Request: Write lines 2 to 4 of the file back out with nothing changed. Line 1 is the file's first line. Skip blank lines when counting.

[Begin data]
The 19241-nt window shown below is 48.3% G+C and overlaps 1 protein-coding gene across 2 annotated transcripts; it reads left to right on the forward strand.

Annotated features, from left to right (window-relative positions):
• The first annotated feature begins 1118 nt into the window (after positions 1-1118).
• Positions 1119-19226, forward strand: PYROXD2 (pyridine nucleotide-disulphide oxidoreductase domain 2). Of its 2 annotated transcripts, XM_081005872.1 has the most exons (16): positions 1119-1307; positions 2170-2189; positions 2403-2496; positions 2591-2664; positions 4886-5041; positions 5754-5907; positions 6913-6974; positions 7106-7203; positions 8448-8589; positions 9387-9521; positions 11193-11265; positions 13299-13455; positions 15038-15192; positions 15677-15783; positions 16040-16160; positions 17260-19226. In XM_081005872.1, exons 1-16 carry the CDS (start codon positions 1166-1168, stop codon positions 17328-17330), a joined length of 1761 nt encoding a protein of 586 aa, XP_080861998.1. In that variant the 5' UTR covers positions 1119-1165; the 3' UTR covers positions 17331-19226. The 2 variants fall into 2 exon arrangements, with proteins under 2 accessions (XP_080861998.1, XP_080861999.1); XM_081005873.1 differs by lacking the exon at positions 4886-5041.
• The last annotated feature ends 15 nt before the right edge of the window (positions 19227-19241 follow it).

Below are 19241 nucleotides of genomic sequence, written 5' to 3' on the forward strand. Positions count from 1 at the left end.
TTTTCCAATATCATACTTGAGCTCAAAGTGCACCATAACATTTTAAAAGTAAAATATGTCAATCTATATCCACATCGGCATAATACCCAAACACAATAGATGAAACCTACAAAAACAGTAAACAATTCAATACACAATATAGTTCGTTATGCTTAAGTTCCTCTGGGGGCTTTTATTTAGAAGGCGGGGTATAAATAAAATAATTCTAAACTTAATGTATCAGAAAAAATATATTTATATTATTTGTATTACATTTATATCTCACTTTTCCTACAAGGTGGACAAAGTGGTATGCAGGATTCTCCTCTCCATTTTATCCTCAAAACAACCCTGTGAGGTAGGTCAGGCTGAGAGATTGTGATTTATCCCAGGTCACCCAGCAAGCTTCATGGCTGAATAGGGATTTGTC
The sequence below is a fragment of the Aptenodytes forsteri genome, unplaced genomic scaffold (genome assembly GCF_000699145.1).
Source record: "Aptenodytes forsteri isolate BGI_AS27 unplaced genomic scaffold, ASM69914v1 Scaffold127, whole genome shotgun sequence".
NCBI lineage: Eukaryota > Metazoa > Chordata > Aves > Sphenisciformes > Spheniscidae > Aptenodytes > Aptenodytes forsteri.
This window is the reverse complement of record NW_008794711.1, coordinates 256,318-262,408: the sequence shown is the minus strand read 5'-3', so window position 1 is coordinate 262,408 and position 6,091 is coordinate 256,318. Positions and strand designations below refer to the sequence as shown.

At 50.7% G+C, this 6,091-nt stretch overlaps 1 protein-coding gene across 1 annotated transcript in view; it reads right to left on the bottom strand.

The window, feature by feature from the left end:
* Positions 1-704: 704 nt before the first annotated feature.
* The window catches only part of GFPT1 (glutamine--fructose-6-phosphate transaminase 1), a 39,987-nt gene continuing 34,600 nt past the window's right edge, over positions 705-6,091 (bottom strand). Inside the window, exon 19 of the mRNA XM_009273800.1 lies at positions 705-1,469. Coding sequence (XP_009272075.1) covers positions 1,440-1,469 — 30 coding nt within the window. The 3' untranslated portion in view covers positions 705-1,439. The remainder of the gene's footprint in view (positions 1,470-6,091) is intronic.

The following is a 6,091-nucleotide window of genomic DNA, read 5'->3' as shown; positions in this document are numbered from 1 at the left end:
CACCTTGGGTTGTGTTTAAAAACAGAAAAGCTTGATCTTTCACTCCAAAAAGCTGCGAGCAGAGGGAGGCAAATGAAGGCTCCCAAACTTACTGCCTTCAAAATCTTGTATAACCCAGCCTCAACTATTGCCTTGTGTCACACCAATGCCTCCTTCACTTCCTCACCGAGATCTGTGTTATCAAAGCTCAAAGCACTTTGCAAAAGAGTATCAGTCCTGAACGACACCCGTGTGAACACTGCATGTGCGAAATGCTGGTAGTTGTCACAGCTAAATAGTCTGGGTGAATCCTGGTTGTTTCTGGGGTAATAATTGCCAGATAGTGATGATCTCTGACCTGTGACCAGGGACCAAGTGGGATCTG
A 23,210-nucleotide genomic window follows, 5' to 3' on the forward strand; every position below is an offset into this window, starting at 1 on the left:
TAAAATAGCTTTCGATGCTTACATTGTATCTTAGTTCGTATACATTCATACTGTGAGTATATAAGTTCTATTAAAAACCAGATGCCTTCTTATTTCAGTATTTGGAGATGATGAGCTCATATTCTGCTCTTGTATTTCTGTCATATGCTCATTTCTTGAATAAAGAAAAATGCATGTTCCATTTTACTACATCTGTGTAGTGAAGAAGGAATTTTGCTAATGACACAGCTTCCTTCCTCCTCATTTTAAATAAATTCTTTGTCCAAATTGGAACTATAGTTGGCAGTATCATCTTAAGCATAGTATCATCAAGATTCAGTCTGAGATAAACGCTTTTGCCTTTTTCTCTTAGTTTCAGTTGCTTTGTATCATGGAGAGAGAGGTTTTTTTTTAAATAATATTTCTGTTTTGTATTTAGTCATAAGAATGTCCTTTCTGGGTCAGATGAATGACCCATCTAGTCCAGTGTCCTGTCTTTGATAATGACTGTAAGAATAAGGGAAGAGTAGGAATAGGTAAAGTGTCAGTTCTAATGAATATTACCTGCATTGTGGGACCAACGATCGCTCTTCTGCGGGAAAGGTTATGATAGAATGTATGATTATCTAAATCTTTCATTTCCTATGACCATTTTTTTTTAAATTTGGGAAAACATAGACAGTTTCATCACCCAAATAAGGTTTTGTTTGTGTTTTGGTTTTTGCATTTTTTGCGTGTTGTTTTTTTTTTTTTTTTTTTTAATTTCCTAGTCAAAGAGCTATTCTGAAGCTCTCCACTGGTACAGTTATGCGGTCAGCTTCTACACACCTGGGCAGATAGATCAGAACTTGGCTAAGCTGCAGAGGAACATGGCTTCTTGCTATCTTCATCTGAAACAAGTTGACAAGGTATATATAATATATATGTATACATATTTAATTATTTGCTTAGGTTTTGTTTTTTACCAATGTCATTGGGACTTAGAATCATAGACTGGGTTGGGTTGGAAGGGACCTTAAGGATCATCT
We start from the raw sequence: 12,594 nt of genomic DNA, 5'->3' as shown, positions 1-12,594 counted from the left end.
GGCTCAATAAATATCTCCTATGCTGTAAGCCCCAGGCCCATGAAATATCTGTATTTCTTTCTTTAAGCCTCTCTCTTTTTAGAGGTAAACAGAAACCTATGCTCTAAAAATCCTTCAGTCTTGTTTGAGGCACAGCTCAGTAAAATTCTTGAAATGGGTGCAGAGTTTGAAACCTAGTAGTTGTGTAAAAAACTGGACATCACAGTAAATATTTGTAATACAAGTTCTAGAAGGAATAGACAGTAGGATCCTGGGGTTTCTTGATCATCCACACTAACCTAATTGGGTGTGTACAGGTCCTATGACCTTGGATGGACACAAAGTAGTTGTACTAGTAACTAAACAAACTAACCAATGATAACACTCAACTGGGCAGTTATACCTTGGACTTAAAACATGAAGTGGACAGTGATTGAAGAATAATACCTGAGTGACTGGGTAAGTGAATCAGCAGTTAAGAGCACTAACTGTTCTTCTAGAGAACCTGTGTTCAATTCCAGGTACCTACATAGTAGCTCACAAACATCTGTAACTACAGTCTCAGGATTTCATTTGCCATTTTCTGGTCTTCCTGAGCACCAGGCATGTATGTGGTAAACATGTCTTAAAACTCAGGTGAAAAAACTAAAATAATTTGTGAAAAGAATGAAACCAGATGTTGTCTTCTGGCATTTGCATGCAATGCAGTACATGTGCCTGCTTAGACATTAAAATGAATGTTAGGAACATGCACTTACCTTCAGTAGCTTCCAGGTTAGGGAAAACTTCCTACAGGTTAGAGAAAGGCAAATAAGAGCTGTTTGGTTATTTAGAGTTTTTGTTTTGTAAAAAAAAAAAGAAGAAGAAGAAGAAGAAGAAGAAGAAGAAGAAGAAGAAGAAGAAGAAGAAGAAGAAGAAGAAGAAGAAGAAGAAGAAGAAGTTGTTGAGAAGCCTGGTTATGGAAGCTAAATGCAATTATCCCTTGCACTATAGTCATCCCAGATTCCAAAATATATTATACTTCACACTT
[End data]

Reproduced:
Annotated features, from left to right (window-relative positions):
• The first annotated feature begins 1118 nt into the window (after positions 1-1118).
• Positions 1119-19226, forward strand: PYROXD2 (pyridine nucleotide-disulphide oxidoreductase domain 2). Of its 2 annotated transcripts, XM_081005872.1 has the most exons (16): positions 1119-1307; positions 2170-2189; positions 2403-2496; positions 2591-2664; positions 4886-5041; positions 5754-5907; positions 6913-6974; positions 7106-7203; positions 8448-8589; positions 9387-9521; positions 11193-11265; positions 13299-13455; positions 15038-15192; positions 15677-15783; positions 16040-16160; positions 17260-19226. In XM_081005872.1, exons 1-16 carry the CDS (start codon positions 1166-1168, stop codon positions 17328-17330), a joined length of 1761 nt encoding a protein of 586 aa, XP_080861998.1. In that variant the 5' UTR covers positions 1119-1165; the 3' UTR covers positions 17331-19226. The 2 variants fall into 2 exon arrangements, with proteins under 2 accessions (XP_080861998.1, XP_080861999.1); XM_081005873.1 differs by lacking the exon at positions 4886-5041.